The following narrative s excerpted from

Phragmites australis, or common reed, is a wetland plant species found in every U.S. state. 

It can grow up to 6 meters high in dense stands and is long-lived.  Phragmites is capable of reproduction by seeds, but primarily does so asexually by means of rhizomes.  Recent research has now shown that native and introduced genotypes of this species currently exist in North America.

Phragmites as a problem: 
The species is invasive particularly in the eastern states along the Atlantic Coast and increasingly across much of the Midwest and in parts of the Pacific Northwest.

Taxonomy:     Phragmites australis (Cav.) Trin. ex Steudel (Poaceae)

Phragmites australis
(Fig. 1), is widely distributed, ranging all over Europe,
Asia, Africa, America and Australia, however, the origin of the species is unclear.

Until recently the status of the plant as native to North America or introduced has been in dispute but new work has demonstrated the existence of native and introduced genotypes of P. australis


Phragmites australis is a clonal grass species with woody hollow culms which can grow up to six meters in height. Leaves are lanceolate, often 20-40 cm long and 1-4 cm wide. Flowers develop by mid summer and are arranged in tawny spikelets with many tufts of silky hair. P. australis is wind-pollinated but self-incompatible. Seed set is highly variable and occurs through fall and winter and may be important in colonization of new areas. Germination occurs in spring on exposed moist soils. Vegetative spread by below-ground rhizomes can result in dense clones with up to 200 stems/m2.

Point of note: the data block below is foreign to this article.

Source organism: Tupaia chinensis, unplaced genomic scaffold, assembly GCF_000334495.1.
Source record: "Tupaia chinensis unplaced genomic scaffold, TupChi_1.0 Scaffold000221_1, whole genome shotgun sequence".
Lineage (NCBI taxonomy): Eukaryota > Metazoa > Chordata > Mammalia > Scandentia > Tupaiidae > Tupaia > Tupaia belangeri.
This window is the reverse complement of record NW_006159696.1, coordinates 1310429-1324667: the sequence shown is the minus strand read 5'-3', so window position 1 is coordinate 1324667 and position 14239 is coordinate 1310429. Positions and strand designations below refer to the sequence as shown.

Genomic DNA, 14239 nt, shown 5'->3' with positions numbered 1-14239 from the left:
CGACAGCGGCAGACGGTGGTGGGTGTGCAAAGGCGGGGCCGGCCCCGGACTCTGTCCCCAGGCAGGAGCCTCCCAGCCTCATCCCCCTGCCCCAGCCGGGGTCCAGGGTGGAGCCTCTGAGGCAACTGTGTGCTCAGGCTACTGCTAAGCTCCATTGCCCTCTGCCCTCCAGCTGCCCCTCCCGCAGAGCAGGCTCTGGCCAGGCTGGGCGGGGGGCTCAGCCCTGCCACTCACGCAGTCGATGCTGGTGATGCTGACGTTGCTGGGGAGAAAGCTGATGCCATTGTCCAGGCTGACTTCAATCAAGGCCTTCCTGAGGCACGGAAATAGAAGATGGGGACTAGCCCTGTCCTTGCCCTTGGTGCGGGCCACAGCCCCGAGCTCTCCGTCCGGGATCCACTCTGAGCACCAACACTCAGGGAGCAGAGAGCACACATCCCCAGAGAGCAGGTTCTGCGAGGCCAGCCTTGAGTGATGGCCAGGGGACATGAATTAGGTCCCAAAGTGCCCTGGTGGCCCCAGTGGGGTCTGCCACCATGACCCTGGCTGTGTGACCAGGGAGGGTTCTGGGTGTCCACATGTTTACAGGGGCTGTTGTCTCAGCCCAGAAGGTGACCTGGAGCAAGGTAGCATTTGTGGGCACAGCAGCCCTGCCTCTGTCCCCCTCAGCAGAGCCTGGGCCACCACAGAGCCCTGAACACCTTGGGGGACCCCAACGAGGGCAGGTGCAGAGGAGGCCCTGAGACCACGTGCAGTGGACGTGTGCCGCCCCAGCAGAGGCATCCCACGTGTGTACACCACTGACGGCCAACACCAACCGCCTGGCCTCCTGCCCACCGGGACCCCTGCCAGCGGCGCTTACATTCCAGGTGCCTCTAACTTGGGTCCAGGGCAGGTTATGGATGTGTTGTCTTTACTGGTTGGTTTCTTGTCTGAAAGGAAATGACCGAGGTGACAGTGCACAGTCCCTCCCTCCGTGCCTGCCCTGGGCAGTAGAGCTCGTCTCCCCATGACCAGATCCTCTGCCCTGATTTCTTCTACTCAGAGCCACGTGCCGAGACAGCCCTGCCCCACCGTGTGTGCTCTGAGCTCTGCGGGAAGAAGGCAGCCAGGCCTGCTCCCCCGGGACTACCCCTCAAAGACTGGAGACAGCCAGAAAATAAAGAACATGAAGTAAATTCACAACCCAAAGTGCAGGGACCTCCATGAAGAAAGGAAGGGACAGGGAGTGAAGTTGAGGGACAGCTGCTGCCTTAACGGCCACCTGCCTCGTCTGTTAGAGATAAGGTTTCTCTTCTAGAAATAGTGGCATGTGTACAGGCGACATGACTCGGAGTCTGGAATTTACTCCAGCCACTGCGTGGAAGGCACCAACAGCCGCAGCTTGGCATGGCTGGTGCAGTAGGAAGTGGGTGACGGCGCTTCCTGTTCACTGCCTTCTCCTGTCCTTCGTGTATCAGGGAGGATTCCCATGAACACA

Distribution and Spread:
P. australis is most abundant along the Atlantic Coast and in freshwater and brackish tidal wetlands of the northeastern United States as far south as North Carolina. It occurs in all eastern states and populations are expanding, particularly in the Midwest. At present, P. australis occurs throughout the entire United States (except Alaska and Hawaii) and southern Canada.

The following line drawings are from this link: additional information is available there on Phragmites